Last September, Pediatric Alliance allergist Dr. Deborah Gentile reviewed updated guidelines from the Centers for Disease Control and Prevention (CDC) and Advisory Committee on Immunization Practices (ACIP) regarding precautions for giving egg-allergic people influenza vaccines. “Only about 1.3% of all children and 0.2% of all adults are allergic to eggs,” Dr. Gentile reminded us. A history of hives after eating eggs required no special precautions for administration of a flu vaccine. More careful consideration was thought to be required for those with more severe symptoms of egg allergy:

Persons who report having had reactions to egg involving symptoms other than hives, such as angioedema, respiratory distress, lightheadedness, or recurrent emesis; or who required epinephrine or another emergency medical intervention, may similarly receive any licensed and recommended flu vaccine (i.e., any form of IIV or RIV) that is otherwise appropriate for the recipient’s age and health status.  The selected vaccine should be administered in an inpatient or outpatient medical setting (including, but not necessarily limited to hospitals, clinics, health departments, and physician offices). Vaccine administration should be supervised by a health care provider who is able to recognize and manage severe allergic conditions.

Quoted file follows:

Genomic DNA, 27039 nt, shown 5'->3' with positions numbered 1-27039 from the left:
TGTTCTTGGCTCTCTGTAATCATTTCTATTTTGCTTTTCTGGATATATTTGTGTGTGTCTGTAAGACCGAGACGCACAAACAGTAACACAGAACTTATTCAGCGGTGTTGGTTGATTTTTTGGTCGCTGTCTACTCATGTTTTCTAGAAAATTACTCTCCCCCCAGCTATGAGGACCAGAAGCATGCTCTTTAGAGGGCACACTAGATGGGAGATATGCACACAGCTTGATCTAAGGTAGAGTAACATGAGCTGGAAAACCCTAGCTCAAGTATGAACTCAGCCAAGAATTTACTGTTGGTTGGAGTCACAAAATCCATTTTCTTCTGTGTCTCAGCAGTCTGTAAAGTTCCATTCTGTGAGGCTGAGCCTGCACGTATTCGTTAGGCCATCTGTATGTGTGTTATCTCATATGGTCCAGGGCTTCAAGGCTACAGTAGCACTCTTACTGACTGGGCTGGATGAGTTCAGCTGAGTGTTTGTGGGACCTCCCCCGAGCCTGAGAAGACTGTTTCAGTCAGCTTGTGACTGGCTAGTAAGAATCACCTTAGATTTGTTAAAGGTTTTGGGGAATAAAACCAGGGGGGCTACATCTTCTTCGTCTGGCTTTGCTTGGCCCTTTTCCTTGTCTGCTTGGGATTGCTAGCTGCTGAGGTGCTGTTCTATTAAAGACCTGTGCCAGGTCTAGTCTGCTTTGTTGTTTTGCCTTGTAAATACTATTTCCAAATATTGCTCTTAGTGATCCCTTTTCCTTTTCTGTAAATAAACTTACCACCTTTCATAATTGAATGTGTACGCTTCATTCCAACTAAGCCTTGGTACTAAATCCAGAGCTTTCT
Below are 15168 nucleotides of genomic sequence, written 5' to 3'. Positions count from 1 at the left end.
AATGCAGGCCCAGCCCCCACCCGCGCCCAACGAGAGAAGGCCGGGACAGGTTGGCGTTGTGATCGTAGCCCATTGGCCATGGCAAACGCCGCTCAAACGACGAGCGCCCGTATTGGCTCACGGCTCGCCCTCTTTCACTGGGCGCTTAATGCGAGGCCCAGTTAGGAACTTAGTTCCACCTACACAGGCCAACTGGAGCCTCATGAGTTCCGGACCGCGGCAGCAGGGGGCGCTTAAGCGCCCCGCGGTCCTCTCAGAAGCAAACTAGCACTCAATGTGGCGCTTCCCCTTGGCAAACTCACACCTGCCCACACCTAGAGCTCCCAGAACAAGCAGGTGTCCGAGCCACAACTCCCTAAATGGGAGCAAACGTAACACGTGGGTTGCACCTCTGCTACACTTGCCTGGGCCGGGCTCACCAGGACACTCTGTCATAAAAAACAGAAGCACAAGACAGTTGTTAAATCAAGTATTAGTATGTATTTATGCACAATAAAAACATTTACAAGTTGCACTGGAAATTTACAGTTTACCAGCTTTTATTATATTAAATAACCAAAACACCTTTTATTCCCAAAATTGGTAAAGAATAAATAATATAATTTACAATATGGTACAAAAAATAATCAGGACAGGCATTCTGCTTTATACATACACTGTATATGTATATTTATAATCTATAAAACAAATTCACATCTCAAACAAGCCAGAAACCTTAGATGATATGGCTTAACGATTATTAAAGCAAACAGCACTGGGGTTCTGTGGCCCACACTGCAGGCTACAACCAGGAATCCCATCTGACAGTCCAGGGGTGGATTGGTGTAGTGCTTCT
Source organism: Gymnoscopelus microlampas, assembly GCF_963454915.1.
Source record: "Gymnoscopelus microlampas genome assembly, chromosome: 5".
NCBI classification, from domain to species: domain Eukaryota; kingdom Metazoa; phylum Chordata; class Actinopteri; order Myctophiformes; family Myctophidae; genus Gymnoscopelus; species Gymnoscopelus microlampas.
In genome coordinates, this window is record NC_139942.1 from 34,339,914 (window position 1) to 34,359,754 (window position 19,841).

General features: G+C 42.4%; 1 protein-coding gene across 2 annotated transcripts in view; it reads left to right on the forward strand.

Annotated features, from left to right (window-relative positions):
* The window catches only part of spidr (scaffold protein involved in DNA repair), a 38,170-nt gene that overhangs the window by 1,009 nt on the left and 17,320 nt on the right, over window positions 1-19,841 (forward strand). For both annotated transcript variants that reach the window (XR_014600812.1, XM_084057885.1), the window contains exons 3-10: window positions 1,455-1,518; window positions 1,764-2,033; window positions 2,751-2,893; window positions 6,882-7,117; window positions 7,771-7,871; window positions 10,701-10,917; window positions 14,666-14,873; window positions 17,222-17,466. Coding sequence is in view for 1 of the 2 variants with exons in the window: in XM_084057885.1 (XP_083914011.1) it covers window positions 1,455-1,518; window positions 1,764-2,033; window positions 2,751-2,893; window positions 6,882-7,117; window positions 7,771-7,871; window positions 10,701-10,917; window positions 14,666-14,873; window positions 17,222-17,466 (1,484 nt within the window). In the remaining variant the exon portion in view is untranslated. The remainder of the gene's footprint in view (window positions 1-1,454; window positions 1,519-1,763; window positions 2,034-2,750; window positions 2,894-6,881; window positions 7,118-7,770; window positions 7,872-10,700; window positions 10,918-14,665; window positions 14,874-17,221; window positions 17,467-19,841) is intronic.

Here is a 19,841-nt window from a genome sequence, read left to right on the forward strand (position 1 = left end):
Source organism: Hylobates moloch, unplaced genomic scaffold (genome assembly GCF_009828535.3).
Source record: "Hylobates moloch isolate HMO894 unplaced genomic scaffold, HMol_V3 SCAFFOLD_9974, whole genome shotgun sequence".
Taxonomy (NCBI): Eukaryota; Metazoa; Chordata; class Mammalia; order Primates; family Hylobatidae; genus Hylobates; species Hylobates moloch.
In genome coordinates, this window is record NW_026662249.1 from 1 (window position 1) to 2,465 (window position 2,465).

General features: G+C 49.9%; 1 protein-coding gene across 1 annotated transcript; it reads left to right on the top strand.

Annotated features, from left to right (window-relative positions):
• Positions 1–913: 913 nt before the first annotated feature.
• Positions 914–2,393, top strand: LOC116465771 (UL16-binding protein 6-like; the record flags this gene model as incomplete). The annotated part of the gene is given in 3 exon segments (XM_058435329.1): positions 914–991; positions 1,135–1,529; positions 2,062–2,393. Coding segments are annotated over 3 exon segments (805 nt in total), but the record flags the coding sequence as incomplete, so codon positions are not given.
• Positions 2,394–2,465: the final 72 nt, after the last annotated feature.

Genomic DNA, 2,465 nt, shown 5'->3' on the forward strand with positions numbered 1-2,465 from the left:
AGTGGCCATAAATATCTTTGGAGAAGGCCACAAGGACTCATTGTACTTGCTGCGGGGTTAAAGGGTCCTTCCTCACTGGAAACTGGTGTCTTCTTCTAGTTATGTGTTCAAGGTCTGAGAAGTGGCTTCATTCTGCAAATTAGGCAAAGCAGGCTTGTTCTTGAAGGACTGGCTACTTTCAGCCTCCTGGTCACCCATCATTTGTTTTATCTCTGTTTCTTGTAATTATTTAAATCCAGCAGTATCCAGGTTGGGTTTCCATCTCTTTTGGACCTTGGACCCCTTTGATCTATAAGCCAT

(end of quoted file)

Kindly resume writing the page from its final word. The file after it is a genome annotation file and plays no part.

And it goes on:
The only contraindication left for receiving a flu vaccine is a previous severe reaction to flu vaccine, regardless of the ingredient responsible — an exceedingly rare event. For everyone else, Jamie Ducharme has some very good news:

The updated practice parameters, which were written by American Academy of Allergy, Asthma and Immunology Food Allergy Committee Chair Matthew Greenhawt, are based on dozens of studies that suggest the tiny amounts of egg protein found in a flu shot are not enough to trigger a dangerous reaction, even in people with a severe allergy.

People do not need to see an allergist before getting a flu shot, seek out egg-free formulas or submit to longer-than-normal observation periods after vaccination, the guidelines say. Doctors don’t even need to ask about an egg allergy before giving the injection, the paper adds.


Now people with egg allergies can receive their annual flu vaccines sunny side up!


*** Beginning January 22, 2018, Pediatric Alliance and our pediatric colleagues from around the United States are participating in an AAP-sponsored immunization advocacy campaign on social media. Please follow all our social media posts during this project on Facebook and Twitter.



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